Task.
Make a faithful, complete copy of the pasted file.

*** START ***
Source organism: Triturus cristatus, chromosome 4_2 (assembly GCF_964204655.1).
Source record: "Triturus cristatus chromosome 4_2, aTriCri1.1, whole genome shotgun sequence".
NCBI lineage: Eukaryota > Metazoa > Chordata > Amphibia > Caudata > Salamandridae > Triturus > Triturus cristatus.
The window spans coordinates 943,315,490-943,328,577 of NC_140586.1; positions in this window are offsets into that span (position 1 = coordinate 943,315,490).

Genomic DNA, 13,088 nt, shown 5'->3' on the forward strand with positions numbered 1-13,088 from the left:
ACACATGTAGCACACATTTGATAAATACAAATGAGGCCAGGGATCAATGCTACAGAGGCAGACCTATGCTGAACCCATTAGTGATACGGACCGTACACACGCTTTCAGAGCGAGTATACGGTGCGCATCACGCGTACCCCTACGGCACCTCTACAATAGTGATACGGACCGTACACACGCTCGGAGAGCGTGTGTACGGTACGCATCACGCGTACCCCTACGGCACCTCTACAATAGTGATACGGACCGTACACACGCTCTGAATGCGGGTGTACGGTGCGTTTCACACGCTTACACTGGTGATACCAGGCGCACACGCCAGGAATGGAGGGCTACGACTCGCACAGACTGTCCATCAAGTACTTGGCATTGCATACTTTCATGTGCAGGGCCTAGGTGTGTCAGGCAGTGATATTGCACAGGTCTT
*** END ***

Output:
Source organism: Triturus cristatus, chromosome 4_2 (assembly GCF_964204655.1).
Source record: "Triturus cristatus chromosome 4_2, aTriCri1.1, whole genome shotgun sequence".
NCBI lineage: Eukaryota > Metazoa > Chordata > Amphibia > Caudata > Salamandridae > Triturus > Triturus cristatus.
The window spans coordinates 943,315,490-943,328,577 of NC_140586.1; positions in this window are offsets into that span (position 1 = coordinate 943,315,490).

Genomic DNA, 13,088 nt, shown 5'->3' on the forward strand with positions numbered 1-13,088 from the left:
ACACATGTAGCACACATTTGATAAATACAAATGAGGCCAGGGATCAATGCTACAGAGGCAGACCTATGCTGAACCCATTAGTGATACGGACCGTACACACGCTTTCAGAGCGAGTATACGGTGCGCATCACGCGTACCCCTACGGCACCTCTACAATAGTGATACGGACCGTACACACGCTCGGAGAGCGTGTGTACGGTACGCATCACGCGTACCCCTACGGCACCTCTACAATAGTGATACGGACCGTACACACGCTCTGAATGCGGGTGTACGGTGCGTTTCACACGCTTACACTGGTGATACCAGGCGCACACGCCAGGAATGGAGGGCTACGACTCGCACAGACTGTCCATCAAGTACTTGGCATTGCATACTTTCATGTGCAGGGCCTAGGTGTGTCAGGCAGTGATATTGCACAGGTCTT